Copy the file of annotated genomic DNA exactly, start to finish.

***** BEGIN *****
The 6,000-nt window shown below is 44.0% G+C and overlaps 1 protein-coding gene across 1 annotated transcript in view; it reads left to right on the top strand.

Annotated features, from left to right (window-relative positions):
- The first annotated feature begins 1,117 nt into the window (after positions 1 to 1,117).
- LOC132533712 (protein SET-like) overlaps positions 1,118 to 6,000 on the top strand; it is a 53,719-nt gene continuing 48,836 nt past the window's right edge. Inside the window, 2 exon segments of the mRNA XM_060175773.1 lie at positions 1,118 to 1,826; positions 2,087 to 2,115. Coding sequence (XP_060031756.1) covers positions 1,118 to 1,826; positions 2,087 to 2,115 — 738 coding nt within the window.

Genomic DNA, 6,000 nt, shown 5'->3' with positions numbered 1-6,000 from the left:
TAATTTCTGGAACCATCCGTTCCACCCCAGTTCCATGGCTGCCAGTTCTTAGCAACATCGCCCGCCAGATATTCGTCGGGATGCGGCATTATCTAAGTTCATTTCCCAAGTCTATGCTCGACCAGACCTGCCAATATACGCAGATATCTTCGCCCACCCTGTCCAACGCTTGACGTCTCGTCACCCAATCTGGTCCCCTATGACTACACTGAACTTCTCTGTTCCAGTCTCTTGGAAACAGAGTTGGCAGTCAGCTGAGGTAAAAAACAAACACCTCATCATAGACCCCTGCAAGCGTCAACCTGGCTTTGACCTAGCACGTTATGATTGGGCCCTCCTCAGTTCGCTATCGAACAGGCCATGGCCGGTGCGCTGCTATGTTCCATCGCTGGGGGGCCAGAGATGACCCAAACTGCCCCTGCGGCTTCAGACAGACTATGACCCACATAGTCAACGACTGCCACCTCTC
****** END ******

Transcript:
The 6,000-nt window shown below is 44.0% G+C and overlaps 1 protein-coding gene across 1 annotated transcript in view; it reads left to right on the top strand.

Annotated features, from left to right (window-relative positions):
- The first annotated feature begins 1,117 nt into the window (after positions 1 to 1,117).
- LOC132533712 (protein SET-like) overlaps positions 1,118 to 6,000 on the top strand; it is a 53,719-nt gene continuing 48,836 nt past the window's right edge. Inside the window, 2 exon segments of the mRNA XM_060175773.1 lie at positions 1,118 to 1,826; positions 2,087 to 2,115. Coding sequence (XP_060031756.1) covers positions 1,118 to 1,826; positions 2,087 to 2,115 — 738 coding nt within the window.

Genomic DNA, 6,000 nt, shown 5'->3' with positions numbered 1-6,000 from the left:
TAATTTCTGGAACCATCCGTTCCACCCCAGTTCCATGGCTGCCAGTTCTTAGCAACATCGCCCGCCAGATATTCGTCGGGATGCGGCATTATCTAAGTTCATTTCCCAAGTCTATGCTCGACCAGACCTGCCAATATACGCAGATATCTTCGCCCACCCTGTCCAACGCTTGACGTCTCGTCACCCAATCTGGTCCCCTATGACTACACTGAACTTCTCTGTTCCAGTCTCTTGGAAACAGAGTTGGCAGTCAGCTGAGGTAAAAAACAAACACCTCATCATAGACCCCTGCAAGCGTCAACCTGGCTTTGACCTAGCACGTTATGATTGGGCCCTCCTCAGTTCGCTATCGAACAGGCCATGGCCGGTGCGCTGCTATGTTCCATCGCTGGGGGGCCAGAGATGACCCAAACTGCCCCTGCGGCTTCAGACAGACTATGACCCACATAGTCAACGACTGCCACCTCTC